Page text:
When wages for a large share of workers drop too low, there is a problem with workers not having enough money to buy goods like cars and houses. The economy tends to contract. This is a different form of too low Energy Return on Energy Invested (EROEI) than most people think of. In my view, low return on human labor is the most important type of EROEI. Falling wages of a large share of workers can lead to economic collapse, because there are not enough buyers for the output of the system.

5. Eventually, debt defaults become a problem. As the world becomes more divided into “haves” and “have-nots,” falling ability to repay a debt becomes more of a problem. To some extent, this happens at the individual level, with auto loans, student debt, and mortgages. If commodity prices fall or stay too low, it happens to commodity producers, including oil producers. It also happens to countries, especially to those who are dependent on commodity exports.

The rise in the cost of oil extraction is another factor. As the cost of extraction begins to exceed the benefit of oil to the economy (assumed above to be $100 per barrel), the energy profit from oil is no longer sufficient to allow the economy to grow as in the past. Without economic growth, it becomes much harder to repay debt with interest.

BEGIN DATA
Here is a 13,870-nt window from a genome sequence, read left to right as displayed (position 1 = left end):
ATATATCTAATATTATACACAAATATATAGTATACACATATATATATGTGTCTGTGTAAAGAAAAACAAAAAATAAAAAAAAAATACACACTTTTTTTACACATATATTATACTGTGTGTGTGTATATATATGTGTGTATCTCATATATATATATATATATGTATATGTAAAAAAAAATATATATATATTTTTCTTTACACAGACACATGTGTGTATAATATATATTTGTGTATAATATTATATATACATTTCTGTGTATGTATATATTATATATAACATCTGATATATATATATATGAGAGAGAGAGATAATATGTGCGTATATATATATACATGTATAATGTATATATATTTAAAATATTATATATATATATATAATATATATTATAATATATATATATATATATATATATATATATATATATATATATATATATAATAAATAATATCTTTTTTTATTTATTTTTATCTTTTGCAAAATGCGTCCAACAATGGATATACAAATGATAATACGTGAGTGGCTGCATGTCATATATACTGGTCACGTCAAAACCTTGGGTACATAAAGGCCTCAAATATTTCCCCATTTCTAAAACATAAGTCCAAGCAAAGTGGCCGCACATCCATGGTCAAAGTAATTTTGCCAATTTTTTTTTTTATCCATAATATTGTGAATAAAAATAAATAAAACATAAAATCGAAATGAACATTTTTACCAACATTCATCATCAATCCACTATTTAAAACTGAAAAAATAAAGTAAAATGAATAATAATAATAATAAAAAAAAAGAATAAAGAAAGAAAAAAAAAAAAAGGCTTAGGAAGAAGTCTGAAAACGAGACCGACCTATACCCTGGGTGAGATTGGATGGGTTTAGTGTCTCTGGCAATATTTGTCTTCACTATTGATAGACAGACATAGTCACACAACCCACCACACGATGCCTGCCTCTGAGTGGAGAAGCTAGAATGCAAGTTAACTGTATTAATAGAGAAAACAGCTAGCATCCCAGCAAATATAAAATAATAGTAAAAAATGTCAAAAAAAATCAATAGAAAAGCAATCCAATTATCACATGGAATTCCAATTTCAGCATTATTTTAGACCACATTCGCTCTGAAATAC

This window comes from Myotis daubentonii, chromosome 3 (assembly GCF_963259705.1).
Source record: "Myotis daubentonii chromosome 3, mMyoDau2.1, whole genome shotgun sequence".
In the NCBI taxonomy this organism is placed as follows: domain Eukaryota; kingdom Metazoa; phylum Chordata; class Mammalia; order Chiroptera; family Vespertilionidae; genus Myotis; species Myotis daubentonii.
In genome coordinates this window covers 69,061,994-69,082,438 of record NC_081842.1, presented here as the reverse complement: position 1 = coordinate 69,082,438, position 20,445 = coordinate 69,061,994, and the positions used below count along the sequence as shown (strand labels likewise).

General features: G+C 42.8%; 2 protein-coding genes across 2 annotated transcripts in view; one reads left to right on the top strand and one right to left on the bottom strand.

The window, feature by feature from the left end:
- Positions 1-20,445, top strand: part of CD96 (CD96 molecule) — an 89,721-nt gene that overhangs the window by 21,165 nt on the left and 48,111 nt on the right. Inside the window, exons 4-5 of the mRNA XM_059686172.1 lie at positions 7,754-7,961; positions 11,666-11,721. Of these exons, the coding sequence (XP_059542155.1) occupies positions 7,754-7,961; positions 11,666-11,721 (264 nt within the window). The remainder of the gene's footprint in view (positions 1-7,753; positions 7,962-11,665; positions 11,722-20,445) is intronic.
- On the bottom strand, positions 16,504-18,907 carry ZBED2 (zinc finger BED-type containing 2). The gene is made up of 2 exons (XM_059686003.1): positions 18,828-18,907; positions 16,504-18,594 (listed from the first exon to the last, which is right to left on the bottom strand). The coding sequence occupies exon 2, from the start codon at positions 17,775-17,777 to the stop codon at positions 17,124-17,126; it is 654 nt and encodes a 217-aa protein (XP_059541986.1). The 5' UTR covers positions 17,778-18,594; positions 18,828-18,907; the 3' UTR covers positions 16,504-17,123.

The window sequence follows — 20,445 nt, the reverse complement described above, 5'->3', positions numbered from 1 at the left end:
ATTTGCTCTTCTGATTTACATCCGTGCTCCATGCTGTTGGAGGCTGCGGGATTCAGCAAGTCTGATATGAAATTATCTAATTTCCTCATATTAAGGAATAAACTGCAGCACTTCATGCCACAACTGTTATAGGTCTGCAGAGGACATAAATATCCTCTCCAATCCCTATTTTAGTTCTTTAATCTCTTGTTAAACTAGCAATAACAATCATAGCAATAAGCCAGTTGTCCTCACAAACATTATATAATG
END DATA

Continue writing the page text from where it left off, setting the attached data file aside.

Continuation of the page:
Figure 7. In a period of economic decline (Scenario 2), the amount a debtor has left over after repaying debt plus interest is disproportionately large, leaving the debtor with inadequate funds for paying other expenses. In a period of economic growth (Scenario 1), the overall growth in incomes tends to compensate for the need to pay back the debt with interest.

Figure 8. In a period of economic decline (Scenario 2), the amount a debtor has left over after repaying debt plus interest is disproportionately large, leaving the debtor with inadequate funds for paying other expenses. In a period of economic growth (Scenario 1), the overall growth in incomes tends to compensate for the need to pay back the debt with interest.